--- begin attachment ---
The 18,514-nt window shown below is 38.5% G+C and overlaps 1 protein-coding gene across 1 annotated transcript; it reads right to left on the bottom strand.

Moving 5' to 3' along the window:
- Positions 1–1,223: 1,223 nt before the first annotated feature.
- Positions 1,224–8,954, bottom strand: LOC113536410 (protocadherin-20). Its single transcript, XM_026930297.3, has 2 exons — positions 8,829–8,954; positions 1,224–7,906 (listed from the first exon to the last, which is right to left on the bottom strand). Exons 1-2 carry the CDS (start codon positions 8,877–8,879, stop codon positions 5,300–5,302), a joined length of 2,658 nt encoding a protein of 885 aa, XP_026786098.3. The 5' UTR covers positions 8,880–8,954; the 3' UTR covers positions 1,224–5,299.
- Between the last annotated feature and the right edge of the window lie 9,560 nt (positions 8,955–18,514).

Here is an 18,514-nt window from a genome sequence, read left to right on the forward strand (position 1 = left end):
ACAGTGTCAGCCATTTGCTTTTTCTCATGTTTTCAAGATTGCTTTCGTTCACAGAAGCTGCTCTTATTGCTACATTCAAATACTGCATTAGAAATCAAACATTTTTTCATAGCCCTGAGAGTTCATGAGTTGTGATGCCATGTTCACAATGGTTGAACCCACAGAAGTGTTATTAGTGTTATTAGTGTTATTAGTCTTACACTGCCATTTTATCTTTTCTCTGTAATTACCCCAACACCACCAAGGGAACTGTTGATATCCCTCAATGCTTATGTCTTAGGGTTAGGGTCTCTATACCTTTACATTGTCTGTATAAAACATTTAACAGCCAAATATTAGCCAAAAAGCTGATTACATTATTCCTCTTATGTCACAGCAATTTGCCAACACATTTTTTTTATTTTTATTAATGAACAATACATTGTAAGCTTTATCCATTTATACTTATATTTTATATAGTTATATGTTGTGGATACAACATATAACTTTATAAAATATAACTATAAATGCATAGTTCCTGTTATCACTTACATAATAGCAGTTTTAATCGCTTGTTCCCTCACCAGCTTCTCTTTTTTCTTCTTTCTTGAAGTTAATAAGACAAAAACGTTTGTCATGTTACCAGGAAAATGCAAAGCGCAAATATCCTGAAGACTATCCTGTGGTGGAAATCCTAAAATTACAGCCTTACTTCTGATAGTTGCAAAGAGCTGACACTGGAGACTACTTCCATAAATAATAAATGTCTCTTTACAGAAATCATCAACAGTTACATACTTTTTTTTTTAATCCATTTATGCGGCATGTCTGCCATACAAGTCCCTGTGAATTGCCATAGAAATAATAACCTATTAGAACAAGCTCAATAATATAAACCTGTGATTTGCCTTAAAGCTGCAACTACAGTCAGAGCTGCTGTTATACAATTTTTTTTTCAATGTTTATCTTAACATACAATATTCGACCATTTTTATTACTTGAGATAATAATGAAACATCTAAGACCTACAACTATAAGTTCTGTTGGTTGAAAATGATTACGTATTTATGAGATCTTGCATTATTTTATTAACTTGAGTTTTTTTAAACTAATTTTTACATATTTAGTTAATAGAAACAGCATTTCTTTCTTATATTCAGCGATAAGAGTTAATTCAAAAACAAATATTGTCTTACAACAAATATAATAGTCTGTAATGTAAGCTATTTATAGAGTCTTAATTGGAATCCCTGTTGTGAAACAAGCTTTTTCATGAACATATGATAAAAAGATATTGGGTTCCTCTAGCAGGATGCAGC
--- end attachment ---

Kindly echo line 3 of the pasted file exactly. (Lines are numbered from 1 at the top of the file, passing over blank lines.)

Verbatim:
- Positions 1–1,223: 1,223 nt before the first annotated feature.